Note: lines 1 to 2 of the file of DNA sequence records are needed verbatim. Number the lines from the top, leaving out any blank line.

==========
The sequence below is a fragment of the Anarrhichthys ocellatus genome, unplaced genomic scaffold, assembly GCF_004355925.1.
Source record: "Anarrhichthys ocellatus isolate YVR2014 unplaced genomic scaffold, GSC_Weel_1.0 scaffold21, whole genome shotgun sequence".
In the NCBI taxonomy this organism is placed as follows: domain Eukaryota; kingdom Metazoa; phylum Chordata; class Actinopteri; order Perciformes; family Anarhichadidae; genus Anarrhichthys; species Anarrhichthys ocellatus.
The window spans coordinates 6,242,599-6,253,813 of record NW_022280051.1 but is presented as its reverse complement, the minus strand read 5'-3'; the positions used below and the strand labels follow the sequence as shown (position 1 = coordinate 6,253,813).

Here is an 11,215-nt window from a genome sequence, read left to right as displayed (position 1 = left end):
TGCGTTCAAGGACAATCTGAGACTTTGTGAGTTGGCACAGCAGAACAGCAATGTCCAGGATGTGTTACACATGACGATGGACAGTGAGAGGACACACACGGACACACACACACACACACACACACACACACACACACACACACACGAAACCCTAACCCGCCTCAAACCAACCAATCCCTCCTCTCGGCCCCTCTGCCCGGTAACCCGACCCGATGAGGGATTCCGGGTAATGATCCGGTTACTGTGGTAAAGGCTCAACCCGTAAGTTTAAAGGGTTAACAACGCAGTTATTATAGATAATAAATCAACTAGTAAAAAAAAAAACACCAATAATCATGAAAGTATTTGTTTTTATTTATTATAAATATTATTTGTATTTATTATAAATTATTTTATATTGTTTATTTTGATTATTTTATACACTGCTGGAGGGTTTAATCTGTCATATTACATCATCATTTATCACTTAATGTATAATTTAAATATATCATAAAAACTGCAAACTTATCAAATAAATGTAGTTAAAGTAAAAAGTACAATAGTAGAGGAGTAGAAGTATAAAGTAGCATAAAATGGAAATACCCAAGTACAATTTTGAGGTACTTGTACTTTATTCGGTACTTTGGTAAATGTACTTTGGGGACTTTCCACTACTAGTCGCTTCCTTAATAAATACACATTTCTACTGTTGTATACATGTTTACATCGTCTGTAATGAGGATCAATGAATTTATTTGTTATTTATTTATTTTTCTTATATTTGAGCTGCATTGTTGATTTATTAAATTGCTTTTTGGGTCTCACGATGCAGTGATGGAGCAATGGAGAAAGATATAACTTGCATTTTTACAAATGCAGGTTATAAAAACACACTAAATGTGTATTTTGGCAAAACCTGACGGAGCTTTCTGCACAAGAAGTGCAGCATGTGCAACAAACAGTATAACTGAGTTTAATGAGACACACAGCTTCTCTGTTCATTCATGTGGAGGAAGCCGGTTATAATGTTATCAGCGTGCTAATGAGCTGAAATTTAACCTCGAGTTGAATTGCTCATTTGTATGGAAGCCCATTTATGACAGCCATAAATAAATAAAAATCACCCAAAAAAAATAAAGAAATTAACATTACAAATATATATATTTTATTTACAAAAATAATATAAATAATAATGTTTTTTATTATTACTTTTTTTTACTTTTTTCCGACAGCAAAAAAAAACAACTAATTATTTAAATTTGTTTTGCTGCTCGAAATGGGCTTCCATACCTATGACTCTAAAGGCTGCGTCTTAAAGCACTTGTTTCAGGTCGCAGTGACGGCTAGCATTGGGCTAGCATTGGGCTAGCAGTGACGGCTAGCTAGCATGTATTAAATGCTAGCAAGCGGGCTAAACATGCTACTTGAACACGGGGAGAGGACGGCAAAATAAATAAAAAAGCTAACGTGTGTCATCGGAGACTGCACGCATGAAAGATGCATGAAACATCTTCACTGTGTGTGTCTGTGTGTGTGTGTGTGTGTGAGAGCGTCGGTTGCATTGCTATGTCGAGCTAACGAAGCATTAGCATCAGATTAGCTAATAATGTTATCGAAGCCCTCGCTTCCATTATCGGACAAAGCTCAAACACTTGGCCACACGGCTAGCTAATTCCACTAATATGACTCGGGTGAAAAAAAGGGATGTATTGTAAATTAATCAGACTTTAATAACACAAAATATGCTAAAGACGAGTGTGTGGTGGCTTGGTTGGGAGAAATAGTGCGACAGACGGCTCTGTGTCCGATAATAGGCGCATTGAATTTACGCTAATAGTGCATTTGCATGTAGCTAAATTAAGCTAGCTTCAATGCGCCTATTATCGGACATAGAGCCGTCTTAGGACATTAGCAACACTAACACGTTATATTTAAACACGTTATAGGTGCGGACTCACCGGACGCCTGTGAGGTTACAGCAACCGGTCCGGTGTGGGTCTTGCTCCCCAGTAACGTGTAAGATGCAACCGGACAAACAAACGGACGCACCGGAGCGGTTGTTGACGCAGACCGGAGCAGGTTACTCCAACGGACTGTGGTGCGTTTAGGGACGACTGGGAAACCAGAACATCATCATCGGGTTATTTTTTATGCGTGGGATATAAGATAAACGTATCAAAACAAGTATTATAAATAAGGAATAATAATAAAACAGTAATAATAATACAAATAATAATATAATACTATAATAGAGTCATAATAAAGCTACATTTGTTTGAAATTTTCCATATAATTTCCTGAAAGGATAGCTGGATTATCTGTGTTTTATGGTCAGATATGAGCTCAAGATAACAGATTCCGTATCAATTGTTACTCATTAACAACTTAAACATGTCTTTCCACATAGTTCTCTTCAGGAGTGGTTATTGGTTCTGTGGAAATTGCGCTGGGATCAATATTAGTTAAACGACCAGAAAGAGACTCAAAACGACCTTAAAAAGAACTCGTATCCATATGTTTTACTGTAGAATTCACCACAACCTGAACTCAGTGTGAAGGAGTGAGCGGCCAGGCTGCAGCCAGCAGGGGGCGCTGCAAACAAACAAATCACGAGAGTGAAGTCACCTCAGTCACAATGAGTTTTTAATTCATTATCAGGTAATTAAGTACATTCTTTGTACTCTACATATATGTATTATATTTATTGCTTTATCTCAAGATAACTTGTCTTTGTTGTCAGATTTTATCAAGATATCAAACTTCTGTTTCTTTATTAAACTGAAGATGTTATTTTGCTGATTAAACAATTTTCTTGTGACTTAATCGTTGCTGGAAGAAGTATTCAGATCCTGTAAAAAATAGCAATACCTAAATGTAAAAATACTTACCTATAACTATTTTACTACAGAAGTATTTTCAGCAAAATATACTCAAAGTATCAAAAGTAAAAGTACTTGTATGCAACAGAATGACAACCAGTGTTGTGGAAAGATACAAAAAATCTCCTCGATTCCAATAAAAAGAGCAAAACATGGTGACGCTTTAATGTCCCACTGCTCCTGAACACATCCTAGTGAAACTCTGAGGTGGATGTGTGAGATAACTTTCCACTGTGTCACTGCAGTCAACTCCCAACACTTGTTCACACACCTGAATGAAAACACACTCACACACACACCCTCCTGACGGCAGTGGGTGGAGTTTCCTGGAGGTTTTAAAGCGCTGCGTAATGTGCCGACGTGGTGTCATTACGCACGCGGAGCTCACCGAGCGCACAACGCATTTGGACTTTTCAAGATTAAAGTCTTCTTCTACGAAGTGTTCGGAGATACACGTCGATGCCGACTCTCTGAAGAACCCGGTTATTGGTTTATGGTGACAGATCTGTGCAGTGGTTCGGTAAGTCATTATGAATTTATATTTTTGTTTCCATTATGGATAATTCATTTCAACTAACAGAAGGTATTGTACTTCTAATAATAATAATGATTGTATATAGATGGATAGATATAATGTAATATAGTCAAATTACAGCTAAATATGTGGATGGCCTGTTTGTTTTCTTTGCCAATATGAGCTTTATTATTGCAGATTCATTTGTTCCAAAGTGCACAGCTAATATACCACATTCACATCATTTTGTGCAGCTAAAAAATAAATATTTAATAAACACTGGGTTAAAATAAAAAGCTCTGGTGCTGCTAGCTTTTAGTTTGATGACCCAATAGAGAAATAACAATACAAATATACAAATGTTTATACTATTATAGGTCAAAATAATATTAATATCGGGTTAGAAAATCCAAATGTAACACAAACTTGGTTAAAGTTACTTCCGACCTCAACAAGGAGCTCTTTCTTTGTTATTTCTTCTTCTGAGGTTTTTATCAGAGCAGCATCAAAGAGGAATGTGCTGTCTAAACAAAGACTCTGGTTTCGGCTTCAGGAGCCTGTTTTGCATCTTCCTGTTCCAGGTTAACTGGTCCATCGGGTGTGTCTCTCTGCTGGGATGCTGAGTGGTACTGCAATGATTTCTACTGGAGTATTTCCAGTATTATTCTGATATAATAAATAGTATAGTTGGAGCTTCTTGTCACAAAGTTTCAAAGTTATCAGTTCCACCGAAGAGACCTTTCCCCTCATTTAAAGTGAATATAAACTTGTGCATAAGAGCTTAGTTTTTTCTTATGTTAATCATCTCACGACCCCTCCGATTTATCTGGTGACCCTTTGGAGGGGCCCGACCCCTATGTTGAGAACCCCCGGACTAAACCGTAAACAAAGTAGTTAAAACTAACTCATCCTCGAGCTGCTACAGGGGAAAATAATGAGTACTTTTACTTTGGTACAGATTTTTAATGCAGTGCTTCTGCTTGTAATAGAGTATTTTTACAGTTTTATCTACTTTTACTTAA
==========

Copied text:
The sequence below is a fragment of the Anarrhichthys ocellatus genome, unplaced genomic scaffold, assembly GCF_004355925.1.
Source record: "Anarrhichthys ocellatus isolate YVR2014 unplaced genomic scaffold, GSC_Weel_1.0 scaffold21, whole genome shotgun sequence".